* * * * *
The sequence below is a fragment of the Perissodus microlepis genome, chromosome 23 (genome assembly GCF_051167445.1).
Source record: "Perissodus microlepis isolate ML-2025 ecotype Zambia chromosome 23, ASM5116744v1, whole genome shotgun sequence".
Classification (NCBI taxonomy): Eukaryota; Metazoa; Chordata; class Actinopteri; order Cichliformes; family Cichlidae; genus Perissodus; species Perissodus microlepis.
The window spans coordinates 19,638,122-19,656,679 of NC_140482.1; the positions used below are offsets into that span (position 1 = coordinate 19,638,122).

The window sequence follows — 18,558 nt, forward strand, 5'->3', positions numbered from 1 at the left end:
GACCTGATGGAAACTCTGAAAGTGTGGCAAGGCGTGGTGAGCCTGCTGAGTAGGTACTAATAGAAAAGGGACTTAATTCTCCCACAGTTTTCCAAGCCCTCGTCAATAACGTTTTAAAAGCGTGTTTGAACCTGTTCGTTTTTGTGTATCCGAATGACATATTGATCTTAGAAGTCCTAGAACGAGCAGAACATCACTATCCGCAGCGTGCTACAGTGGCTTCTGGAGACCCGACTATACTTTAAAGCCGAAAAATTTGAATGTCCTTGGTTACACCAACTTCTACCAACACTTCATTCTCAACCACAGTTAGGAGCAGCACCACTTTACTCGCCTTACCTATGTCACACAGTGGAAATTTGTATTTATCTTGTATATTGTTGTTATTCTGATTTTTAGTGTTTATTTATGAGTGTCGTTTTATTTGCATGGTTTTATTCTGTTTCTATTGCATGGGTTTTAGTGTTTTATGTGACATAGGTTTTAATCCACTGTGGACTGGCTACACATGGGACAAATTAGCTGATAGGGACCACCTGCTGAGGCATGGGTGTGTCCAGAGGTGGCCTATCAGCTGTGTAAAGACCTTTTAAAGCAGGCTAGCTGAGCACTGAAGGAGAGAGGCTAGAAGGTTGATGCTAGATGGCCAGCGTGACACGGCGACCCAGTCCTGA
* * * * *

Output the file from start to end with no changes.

The sequence below is a fragment of the Perissodus microlepis genome, chromosome 23 (genome assembly GCF_051167445.1).
Source record: "Perissodus microlepis isolate ML-2025 ecotype Zambia chromosome 23, ASM5116744v1, whole genome shotgun sequence".
Classification (NCBI taxonomy): Eukaryota; Metazoa; Chordata; class Actinopteri; order Cichliformes; family Cichlidae; genus Perissodus; species Perissodus microlepis.
The window spans coordinates 19,638,122-19,656,679 of NC_140482.1; the positions used below are offsets into that span (position 1 = coordinate 19,638,122).

The window sequence follows — 18,558 nt, forward strand, 5'->3', positions numbered from 1 at the left end:
GACCTGATGGAAACTCTGAAAGTGTGGCAAGGCGTGGTGAGCCTGCTGAGTAGGTACTAATAGAAAAGGGACTTAATTCTCCCACAGTTTTCCAAGCCCTCGTCAATAACGTTTTAAAAGCGTGTTTGAACCTGTTCGTTTTTGTGTATCCGAATGACATATTGATCTTAGAAGTCCTAGAACGAGCAGAACATCACTATCCGCAGCGTGCTACAGTGGCTTCTGGAGACCCGACTATACTTTAAAGCCGAAAAATTTGAATGTCCTTGGTTACACCAACTTCTACCAACACTTCATTCTCAACCACAGTTAGGAGCAGCACCACTTTACTCGCCTTACCTATGTCACACAGTGGAAATTTGTATTTATCTTGTATATTGTTGTTATTCTGATTTTTAGTGTTTATTTATGAGTGTCGTTTTATTTGCATGGTTTTATTCTGTTTCTATTGCATGGGTTTTAGTGTTTTATGTGACATAGGTTTTAATCCACTGTGGACTGGCTACACATGGGACAAATTAGCTGATAGGGACCACCTGCTGAGGCATGGGTGTGTCCAGAGGTGGCCTATCAGCTGTGTAAAGACCTTTTAAAGCAGGCTAGCTGAGCACTGAAGGAGAGAGGCTAGAAGGTTGATGCTAGATGGCCAGCGTGACACGGCGACCCAGTCCTGA